A recent decision of Judge Susan Ryan in the Dublin Circuit Court is likely to have a substantial impact on debtors seeking to enter into a Personal Insolvency Arrangement ('PIA') with their creditors.
The decision arose out of KBC Bank's rejection of a proposal by a couple (made by their Personal Insolvency Practitioner ('PIP')) in which a debt in the sum of approximately €740,000, secured on their family home, would be written down to €360,000. When KBC rejected the proposal, the couple sought to bring an application under section 115A of the Personal Insolvency (Amendment) Act 2015 ('the Act') for the Court to review KBC's decision. Section 115A provides that where a PIA is not approved, a PIP may, where so instructed by a debtor in writing and where the PIP believes there are reasonable grounds to do so, apply to the appropriate Court for an order confirming the coming into effect of the PIA. The relevant creditors must be notified of the application and may lodge a notice of objection with the Court. The criteria which must be met before a review is sought are also set out in section 115A, including that the debt the subject of the PIA must be one which is secured by the debtor's principal private residence.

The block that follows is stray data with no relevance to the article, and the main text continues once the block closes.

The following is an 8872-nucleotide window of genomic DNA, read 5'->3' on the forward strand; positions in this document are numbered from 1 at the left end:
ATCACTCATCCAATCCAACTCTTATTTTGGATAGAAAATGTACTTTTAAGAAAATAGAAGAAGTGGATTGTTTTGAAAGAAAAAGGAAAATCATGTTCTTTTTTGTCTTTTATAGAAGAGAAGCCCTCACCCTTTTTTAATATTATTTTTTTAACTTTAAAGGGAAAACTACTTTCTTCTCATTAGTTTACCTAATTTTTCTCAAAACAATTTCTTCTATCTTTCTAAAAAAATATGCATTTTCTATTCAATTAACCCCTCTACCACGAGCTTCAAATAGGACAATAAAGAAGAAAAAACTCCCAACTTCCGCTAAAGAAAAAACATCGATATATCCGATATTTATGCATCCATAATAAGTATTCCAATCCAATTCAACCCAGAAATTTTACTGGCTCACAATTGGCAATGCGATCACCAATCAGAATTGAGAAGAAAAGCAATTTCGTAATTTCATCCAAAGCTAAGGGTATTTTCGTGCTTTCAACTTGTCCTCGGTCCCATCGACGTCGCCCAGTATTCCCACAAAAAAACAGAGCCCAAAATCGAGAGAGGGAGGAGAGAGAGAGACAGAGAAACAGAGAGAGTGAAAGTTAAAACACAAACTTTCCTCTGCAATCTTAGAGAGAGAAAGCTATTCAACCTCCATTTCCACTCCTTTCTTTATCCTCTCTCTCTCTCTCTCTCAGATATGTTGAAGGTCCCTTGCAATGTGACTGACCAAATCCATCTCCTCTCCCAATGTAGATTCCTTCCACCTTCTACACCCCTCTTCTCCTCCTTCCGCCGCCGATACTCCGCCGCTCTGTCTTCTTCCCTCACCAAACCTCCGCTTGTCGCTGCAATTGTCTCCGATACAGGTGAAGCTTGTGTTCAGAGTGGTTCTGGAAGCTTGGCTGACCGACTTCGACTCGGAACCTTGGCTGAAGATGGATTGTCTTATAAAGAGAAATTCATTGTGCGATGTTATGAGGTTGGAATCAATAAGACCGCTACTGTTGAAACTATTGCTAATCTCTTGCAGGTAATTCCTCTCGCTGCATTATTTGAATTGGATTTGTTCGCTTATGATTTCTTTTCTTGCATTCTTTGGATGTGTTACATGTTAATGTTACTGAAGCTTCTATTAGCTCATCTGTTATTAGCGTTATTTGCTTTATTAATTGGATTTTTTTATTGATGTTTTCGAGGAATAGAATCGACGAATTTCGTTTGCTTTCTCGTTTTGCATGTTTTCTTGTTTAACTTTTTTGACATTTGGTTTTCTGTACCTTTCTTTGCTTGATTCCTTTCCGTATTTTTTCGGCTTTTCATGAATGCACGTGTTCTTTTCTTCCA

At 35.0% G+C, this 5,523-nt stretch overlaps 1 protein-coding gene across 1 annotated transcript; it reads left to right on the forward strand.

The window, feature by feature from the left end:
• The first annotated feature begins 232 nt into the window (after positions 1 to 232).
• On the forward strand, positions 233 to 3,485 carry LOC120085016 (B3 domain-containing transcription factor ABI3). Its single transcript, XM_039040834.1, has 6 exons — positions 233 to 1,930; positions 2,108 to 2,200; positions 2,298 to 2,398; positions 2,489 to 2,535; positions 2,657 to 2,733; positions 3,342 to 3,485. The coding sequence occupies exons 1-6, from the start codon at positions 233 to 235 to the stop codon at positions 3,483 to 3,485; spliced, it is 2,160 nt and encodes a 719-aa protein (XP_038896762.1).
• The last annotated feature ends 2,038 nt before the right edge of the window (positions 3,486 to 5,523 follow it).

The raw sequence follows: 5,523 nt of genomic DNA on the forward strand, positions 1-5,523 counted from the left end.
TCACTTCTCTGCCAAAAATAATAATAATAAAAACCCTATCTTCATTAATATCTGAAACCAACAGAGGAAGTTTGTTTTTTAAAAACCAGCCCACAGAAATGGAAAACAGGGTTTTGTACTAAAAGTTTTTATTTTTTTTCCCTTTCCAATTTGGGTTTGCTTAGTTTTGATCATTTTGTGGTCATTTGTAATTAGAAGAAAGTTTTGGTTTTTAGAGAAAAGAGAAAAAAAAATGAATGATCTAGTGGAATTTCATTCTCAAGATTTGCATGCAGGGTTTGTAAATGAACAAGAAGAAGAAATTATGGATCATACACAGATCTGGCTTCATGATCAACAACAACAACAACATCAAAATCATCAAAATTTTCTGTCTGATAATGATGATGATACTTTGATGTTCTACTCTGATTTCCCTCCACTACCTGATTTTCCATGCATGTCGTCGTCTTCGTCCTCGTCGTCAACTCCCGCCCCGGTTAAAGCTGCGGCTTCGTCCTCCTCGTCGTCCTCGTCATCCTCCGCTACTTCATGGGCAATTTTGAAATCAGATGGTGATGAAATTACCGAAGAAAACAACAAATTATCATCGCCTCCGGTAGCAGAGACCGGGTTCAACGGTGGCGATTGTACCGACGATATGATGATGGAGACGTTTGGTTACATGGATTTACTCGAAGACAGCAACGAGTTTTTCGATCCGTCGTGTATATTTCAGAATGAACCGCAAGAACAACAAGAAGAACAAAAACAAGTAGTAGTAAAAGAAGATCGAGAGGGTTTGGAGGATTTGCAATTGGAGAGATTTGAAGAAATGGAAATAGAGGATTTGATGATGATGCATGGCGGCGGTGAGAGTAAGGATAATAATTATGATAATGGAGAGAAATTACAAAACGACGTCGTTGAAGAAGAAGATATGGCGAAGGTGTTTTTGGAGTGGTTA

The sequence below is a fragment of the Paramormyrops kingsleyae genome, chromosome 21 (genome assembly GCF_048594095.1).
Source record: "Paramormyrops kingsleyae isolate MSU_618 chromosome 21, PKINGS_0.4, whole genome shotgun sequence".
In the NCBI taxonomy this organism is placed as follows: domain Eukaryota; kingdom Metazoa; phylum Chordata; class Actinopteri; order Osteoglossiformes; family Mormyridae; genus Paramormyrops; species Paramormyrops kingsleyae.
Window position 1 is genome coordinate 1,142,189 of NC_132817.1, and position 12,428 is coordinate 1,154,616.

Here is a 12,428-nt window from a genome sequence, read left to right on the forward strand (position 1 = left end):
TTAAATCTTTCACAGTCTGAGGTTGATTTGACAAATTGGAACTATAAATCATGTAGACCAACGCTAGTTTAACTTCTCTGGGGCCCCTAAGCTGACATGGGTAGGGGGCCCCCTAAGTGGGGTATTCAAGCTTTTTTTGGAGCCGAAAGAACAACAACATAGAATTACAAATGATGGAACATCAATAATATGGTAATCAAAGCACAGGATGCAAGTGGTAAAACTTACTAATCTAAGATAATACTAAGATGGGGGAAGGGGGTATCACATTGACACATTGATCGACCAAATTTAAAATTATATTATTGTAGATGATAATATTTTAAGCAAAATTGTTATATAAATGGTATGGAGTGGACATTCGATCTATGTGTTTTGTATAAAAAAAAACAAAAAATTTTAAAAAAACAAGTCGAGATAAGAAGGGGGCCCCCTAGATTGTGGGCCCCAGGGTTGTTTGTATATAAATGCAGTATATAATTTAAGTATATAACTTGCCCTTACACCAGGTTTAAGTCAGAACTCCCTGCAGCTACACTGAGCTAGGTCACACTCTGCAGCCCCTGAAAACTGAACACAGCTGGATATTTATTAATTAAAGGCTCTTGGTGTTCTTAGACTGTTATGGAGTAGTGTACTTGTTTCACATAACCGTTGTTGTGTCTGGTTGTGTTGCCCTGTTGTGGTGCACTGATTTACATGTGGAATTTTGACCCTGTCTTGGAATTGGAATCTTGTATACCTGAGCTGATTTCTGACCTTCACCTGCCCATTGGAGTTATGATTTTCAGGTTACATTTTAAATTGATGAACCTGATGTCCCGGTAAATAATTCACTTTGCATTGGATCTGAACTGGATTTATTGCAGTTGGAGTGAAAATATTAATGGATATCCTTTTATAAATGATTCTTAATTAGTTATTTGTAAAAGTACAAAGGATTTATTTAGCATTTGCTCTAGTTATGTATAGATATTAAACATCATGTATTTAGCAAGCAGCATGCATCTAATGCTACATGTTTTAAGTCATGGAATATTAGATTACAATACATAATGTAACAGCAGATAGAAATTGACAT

The application in the present case was opposed by KBC on grounds that the couple lacked standing to bring such an application. Judge Susan Ryan ultimately found in favour of KBC and ruled that section 115A clearly meant that debtors' PIPs had to apply for such reviews.
The decision, against which the couple were given liberty to appeal, will have a significant impact for debtors seeking to challenge bank vetoes for PIAs, as it is believed that PIPs will be reluctant to bring applications for review, if faced with the risk of an adverse cost order in the event that such applications fail. However, it is arguable that such fears are ill-founded, particularly where a PIP may only bring such applications where they have formed a view that there are reasonable grounds to do so and section 115A specifically provides that the question of costs is a discretionary one for the Court.
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